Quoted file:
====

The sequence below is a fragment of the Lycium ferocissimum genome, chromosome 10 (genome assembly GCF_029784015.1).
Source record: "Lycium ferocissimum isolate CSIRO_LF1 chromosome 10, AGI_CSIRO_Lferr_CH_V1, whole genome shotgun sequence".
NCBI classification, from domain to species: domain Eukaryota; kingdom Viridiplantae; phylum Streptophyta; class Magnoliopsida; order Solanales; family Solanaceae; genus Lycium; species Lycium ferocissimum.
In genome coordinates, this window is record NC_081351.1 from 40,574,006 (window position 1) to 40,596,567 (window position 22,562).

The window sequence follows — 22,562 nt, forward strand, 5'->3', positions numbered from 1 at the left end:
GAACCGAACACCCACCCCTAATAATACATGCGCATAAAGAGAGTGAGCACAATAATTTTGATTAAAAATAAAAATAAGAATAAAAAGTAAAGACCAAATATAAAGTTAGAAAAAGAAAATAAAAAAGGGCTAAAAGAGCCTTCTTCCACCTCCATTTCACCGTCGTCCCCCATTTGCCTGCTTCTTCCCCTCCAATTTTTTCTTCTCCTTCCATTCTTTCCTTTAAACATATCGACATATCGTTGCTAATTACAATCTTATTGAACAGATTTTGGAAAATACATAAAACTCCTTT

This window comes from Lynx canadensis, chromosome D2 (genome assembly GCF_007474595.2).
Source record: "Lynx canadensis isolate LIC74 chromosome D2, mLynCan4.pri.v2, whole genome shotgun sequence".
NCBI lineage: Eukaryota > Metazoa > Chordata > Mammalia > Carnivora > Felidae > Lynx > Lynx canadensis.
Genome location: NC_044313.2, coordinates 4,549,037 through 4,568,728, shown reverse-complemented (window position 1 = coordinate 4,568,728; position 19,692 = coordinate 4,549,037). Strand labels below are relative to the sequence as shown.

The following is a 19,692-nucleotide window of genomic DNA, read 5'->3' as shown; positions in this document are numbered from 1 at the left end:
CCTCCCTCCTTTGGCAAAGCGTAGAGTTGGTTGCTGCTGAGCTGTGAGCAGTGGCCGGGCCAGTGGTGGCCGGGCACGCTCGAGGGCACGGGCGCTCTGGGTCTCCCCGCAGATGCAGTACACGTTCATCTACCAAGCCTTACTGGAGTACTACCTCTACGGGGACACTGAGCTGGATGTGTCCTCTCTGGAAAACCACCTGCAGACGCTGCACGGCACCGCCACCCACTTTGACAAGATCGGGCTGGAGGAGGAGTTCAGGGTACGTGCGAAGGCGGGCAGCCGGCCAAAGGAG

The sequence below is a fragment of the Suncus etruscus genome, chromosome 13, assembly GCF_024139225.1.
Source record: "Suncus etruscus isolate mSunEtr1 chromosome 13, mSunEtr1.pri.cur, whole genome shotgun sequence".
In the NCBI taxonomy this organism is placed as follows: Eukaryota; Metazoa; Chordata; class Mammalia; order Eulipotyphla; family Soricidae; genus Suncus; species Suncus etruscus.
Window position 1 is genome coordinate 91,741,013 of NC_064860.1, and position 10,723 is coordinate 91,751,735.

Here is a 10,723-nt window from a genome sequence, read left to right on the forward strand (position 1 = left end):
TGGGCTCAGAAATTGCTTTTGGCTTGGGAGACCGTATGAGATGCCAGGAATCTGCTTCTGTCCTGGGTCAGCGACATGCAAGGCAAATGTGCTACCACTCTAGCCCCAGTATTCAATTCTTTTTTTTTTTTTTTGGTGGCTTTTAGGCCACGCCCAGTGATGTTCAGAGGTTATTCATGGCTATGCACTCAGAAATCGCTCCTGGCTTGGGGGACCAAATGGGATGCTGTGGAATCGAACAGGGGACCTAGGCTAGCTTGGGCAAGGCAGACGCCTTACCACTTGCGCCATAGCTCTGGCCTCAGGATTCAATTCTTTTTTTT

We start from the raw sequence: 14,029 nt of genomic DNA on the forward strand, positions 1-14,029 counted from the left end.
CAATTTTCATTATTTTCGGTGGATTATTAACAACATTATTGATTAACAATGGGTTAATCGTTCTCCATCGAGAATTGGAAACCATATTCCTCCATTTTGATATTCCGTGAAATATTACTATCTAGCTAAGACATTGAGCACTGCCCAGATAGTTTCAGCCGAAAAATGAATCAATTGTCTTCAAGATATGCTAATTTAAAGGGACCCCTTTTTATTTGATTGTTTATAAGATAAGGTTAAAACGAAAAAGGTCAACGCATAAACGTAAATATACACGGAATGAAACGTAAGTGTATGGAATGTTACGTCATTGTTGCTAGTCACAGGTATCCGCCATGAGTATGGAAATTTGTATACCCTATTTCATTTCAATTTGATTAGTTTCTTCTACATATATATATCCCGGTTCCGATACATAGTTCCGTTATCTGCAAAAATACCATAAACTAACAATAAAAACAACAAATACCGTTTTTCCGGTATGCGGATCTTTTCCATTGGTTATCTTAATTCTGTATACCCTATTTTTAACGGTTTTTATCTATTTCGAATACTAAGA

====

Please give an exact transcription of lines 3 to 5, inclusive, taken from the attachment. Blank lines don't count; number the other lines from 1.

NCBI classification, from domain to species: domain Eukaryota; kingdom Viridiplantae; phylum Streptophyta; class Magnoliopsida; order Solanales; family Solanaceae; genus Lycium; species Lycium ferocissimum.
In genome coordinates, this window is record NC_081351.1 from 40,574,006 (window position 1) to 40,596,567 (window position 22,562).

The window sequence follows — 22,562 nt, forward strand, 5'->3', positions numbered from 1 at the left end: